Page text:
SEPTEMBER 29, 2014 – BOYS WITH HIGH-FUNCTIONING autism were found to be significantly faster at a key task of grammar abilities – producing past tenses for regular verbs – than were boys without autism, in a new study by Georgetown researchers.
Because autism is often characterized by language and communication deficits, the study results show a surprising strength in language, says Michael Ullman, PhD, director of the Brain and Language Laboratory at Georgetown University Medical Center, and senior author on the study. The results are published in the November issue of Research in Autism Spectrum Disorders.
“We had not expected this interesting finding,” Ullman says. “It makes us wonder whether some children with autism might also show related strengths, as yet unrecognized.”
Matthew Walenski of Northwestern University, the first author on the study, adds that the study is “consistent with an emerging way of thinking that some disorders, especially those that occur during development, provide strengths as well as weaknesses.”
In the study, 20 high-functioning boys with autism ages 7 to 13 and a control group of 25 typically developing boys were asked to produce past tenses of verbs. Because autism is much more prevalent in boys than in girls, only boys were tested in the study.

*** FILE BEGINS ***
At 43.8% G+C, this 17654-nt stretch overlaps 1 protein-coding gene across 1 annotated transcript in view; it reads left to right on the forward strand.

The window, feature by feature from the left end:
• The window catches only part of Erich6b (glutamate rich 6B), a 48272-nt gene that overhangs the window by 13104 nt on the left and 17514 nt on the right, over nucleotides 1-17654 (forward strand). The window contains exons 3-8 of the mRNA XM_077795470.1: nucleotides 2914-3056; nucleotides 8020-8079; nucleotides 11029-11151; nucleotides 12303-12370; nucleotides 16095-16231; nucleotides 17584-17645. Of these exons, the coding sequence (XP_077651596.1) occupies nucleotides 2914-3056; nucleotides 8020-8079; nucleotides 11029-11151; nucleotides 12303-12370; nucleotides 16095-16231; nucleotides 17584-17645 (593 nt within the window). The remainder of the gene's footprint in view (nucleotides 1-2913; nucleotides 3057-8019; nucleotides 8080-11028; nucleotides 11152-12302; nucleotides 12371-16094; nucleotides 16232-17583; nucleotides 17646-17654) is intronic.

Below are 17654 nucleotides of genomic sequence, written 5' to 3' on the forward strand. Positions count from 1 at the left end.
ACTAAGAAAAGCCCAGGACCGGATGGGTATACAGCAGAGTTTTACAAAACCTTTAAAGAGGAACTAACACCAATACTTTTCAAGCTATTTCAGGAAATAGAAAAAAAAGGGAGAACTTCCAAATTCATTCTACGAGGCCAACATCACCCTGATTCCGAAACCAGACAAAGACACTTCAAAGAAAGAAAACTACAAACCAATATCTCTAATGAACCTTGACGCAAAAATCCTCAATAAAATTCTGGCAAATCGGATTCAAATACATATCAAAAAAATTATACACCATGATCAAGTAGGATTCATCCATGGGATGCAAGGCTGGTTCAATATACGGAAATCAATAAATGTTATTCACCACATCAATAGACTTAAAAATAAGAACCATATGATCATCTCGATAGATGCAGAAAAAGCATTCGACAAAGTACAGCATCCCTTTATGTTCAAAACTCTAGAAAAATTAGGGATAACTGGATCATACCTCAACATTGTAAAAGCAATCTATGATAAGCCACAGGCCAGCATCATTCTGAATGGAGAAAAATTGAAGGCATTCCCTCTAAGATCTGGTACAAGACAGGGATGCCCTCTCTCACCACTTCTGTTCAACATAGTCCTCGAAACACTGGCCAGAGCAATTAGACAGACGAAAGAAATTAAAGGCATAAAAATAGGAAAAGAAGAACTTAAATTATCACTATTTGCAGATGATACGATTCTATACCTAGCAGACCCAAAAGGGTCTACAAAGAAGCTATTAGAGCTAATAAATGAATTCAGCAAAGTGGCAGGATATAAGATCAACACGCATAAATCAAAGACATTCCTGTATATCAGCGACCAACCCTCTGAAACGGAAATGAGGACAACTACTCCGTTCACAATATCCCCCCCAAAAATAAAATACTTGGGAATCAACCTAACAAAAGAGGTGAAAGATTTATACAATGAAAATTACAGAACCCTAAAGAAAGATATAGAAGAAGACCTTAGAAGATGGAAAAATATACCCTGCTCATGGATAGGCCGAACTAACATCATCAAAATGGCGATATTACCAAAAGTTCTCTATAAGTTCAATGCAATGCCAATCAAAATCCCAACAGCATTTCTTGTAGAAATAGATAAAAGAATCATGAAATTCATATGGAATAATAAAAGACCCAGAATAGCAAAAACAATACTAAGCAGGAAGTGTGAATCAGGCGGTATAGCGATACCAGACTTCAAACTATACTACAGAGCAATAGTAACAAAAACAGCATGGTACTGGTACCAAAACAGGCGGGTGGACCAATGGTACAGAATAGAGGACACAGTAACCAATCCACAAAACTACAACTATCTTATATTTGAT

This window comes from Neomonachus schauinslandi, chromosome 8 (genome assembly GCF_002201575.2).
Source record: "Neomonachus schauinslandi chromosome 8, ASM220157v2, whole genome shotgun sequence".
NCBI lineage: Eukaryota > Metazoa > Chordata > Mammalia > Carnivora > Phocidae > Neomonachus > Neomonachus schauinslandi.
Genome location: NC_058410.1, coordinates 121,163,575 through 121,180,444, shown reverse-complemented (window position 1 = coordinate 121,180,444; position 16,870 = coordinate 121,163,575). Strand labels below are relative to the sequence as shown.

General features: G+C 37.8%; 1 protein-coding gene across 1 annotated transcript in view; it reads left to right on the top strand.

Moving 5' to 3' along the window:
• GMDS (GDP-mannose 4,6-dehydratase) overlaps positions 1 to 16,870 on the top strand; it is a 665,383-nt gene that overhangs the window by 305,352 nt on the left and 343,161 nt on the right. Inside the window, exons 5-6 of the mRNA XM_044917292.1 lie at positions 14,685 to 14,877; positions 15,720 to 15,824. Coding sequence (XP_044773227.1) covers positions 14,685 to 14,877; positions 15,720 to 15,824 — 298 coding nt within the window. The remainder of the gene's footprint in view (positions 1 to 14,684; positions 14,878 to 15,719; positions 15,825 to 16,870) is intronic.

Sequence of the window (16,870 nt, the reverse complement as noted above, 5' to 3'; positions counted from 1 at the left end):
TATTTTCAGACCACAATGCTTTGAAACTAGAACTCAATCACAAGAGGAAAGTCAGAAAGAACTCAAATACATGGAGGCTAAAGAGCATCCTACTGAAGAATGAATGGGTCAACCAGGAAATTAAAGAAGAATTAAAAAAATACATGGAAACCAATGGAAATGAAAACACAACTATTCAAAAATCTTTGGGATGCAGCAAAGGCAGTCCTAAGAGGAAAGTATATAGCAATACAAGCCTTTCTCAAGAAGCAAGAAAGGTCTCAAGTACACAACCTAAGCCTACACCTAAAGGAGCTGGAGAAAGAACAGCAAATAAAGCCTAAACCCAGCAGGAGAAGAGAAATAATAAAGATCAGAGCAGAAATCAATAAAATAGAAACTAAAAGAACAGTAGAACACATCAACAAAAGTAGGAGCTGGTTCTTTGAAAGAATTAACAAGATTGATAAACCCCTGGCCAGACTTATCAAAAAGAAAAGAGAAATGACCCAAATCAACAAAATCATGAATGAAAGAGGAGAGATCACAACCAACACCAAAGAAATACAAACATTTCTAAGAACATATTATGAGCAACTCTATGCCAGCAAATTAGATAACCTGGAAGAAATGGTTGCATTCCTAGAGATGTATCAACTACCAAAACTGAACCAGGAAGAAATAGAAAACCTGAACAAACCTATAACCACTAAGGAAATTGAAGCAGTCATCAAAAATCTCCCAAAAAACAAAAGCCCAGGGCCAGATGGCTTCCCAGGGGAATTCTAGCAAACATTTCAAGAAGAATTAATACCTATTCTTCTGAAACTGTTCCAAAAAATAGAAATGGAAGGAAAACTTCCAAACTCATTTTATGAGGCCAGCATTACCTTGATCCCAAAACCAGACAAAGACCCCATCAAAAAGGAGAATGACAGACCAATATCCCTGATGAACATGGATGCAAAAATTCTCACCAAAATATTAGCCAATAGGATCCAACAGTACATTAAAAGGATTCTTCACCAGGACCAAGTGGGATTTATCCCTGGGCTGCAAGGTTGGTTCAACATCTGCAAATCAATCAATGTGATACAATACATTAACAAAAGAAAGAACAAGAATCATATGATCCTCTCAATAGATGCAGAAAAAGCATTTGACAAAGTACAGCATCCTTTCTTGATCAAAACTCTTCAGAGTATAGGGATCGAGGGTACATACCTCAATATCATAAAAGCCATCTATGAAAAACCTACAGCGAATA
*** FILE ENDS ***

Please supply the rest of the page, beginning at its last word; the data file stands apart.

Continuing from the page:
The boys with autism were significantly faster than the control group at producing regular past tenses, such as “step-stepped” or made-up verbs like “plag-plagged.” But they were no faster than the control group at producing irregular past tenses, such as “sing-sang” or the made-up “spling-splang.”
“This is a simple and elegant test of the basic building blocks of language,” Ullman says. “Processing regular past tenses reflects our grammatical abilities that are critical for understanding and producing sentences, while irregular forms are simply stored in our mental dictionary alongside words like “’cat.’”
The results suggest that boys with high-functioning autism may demonstrate speedier processing of grammar.
“These grammatical abilities likely depend on the procedural memory system – implicit memory that we use to learn and perform cognitive and motor skills such as playing video games and driving,” Ullman adds. “We don’t know if the increased speed we saw in processing regular past tenses in children with high-functioning autism affects other aspect of procedural memory, but we are excited to explore that possibility.”
The third study co-author is Dr. Stewart Mostofsky of the Kennedy Krieger Institute, where the subjects were recruited and tested.
Support for the research was provided by the National Science Foundation (SBR-9905273), the National Institutes of Health (R01 MH58189, R01 HD049347, R01 NS048527), and by research grants from the National Alliance for Autism Research, the Mabel Flory Trust, and the Simons Foundation.